Planning Your Online Course

Introduction

Course design for online and hybrid courses begins with many of the same steps as course design for face to face classes. It is advisable to first sketch out the learning goals and objectives, focusing on student knowledge, skills, and abilities. Then, this information naturally leads to the answer to such questions as how many assessments are needed, what students need to be told, and how students will practice. Since the course delivery and student practice take place online, however, there are significant differences from face to face classes. Fortunately, instructors have a wide variety of tools to choose from in bringing active learning to the online environment.

Goals and Objectives

Goals are large, overarching ideals that an organization "reaches" toward, but these are not "to do" items that can be checked off as though accomplished overnight. The UCF Goals provide a good example of the broad language often used in goals. Since goals cannot be "met" per se, related pursuits commonly called objectives are drafted. Often, two or more objectives are written for each goal. In contrast to goals, objectives are measurable, and can definitively be said to be achieved or not achieved. If objectives are being met, the organization can reasonably claim it is working toward its goals.

University courses also contain larger goals and measurable objectives. In this case, the learning objectives usually follow the formula of "By the end of this course, students will know how to perform [Task X]."

It is advisable for instructors to become thoroughly familiar with the specific learning objectives of a course. It is not sufficient merely to teach material and explain concepts. If the learning objectives are to be met, the classes must unfold with these objectives in mind. This way, instructors only spend their time working toward the objectives, which provide a focus for the class that is otherwise absent.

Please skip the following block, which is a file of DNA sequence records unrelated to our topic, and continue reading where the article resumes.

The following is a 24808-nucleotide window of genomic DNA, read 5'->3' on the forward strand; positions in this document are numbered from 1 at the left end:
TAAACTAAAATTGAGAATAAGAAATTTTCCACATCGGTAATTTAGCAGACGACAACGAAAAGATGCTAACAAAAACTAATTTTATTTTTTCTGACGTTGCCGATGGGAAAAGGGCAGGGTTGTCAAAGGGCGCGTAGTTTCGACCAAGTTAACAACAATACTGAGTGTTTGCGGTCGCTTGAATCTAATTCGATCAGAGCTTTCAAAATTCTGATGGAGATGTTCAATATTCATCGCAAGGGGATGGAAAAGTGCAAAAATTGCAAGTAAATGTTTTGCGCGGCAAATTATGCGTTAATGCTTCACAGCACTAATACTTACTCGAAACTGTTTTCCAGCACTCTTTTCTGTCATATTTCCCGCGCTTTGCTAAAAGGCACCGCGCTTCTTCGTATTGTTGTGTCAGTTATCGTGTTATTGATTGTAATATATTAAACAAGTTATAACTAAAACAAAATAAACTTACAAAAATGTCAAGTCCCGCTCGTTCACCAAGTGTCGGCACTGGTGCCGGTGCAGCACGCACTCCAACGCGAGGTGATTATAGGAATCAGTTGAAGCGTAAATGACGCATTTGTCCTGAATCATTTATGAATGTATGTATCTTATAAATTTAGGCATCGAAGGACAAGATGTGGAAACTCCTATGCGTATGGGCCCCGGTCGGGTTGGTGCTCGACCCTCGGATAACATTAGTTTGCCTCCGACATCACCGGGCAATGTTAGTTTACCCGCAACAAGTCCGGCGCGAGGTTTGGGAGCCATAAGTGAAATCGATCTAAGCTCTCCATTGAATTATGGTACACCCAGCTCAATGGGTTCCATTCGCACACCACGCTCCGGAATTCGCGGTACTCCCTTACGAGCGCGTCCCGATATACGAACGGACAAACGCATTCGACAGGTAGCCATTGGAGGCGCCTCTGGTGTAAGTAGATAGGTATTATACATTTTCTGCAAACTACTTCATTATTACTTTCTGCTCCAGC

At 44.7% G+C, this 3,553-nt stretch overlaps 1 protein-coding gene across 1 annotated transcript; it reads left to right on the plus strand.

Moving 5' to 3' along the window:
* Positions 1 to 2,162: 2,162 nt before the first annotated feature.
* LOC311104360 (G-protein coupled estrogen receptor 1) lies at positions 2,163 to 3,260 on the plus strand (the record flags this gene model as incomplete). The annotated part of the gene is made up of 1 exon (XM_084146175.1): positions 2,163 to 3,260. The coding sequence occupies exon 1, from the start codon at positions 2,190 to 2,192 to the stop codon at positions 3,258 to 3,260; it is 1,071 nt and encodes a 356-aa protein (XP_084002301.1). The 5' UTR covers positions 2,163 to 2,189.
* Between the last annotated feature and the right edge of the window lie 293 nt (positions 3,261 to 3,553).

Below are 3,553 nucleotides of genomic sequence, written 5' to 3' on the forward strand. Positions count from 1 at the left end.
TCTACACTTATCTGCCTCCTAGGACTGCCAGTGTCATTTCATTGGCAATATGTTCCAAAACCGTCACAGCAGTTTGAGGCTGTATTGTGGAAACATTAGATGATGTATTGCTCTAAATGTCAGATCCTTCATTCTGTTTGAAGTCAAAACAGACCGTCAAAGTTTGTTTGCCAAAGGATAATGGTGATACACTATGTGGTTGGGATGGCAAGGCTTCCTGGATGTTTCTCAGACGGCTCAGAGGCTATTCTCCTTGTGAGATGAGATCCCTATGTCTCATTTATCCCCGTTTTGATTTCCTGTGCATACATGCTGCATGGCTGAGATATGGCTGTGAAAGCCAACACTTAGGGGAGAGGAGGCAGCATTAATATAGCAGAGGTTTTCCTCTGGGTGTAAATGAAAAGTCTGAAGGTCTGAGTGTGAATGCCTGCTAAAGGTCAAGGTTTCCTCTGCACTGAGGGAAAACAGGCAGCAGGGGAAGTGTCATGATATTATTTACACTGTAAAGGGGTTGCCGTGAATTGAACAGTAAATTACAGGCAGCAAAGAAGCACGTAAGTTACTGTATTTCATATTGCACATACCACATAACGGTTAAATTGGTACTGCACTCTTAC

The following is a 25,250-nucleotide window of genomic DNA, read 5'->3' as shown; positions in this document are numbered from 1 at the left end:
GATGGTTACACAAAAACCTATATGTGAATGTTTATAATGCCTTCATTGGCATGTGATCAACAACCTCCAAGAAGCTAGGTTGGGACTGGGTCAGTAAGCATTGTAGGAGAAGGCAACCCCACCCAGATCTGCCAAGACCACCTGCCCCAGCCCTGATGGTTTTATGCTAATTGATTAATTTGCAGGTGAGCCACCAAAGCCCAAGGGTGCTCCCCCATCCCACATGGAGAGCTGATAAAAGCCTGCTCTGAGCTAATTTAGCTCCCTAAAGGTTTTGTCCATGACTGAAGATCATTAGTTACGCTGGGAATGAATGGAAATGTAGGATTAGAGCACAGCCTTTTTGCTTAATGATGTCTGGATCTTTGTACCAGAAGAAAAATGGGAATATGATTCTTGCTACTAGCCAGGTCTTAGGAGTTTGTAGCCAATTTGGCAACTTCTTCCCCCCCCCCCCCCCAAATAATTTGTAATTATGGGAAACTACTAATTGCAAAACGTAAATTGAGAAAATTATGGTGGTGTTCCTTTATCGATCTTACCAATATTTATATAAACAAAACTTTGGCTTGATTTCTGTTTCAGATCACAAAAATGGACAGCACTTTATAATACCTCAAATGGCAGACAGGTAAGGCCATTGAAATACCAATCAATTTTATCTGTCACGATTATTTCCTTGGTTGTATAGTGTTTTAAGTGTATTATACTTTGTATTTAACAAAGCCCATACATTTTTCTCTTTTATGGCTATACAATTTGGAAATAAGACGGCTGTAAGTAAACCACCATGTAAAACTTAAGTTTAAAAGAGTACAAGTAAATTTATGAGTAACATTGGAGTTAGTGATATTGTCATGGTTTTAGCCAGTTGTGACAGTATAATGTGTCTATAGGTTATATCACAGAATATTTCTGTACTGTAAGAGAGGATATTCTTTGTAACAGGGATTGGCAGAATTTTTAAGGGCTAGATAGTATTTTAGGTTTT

Verifying that Learning Objectives Are Met

All instructors want to know that students are learning. Having a focus on the objectives for the course leads to a need for even more specific assessments. Instructors should ask themselves: "How will I know that students have met Objective #1 on the syllabus?" or "What kind of project, or report, or test, or performance will argue convincingly that students really have mastered this Objective?"

In this fashion, the nature of the objectives dictates what the assessments should look like, and how many there are. If the objectives are knowledge-oriented, tests may be more commonly employed. If the objectives call for performance or are task-oriented, assessments might be projects, labs, or performances. For online courses, performances are often captured digitally and then submitted via an electronic drop box.

Dividing Up the Semester

A working knowledge of the learning objectives also provides the instructor with the tools needed to schedule the semester. If students are to perform Task X, how long will the class need to adequately read about, discuss, and practice this task before the students are assessed in doing it? That answer might suggest how long to spend on each chapter of a book, and in some cases argue against trying to assign an entire textbook in the course of a single semester.

The objectives also imply what students will need to be told in order to perform the learning activity. If they are to do Task X, what must they be told about (or read about) before they are in a position to accomplish the task? Similarly, the nature of the objective sometimes dictates what the students will have to practice before they can be assessed on the task at hand. If practice is warranted, some instructors opt to build that into the course plan from the start, rather than rely on students to recognize on their own that they should practice the task.

Mixed-Mode ("M") and Fully Online ("W") Courses

Courses with reduced seat time have the advantage that students still have live interaction with the instructor, and your course design may wish to capitalize on this advantage. Consider which elements of the course can happen outside of class, via the students reading in the textbook or interacting in Webcourses. In some cases, the presentation of the content can remain the province of the textbook, leaving more time in the face to face sessions for active applications and practicing of the tasks.

Fully online courses often turn to different tools in Webcourses, or other online tools available outside Webcourses, to approximate the interaction and practice that would otherwise be done in face to face classes.

Continue to the next section: Designing Modules

 

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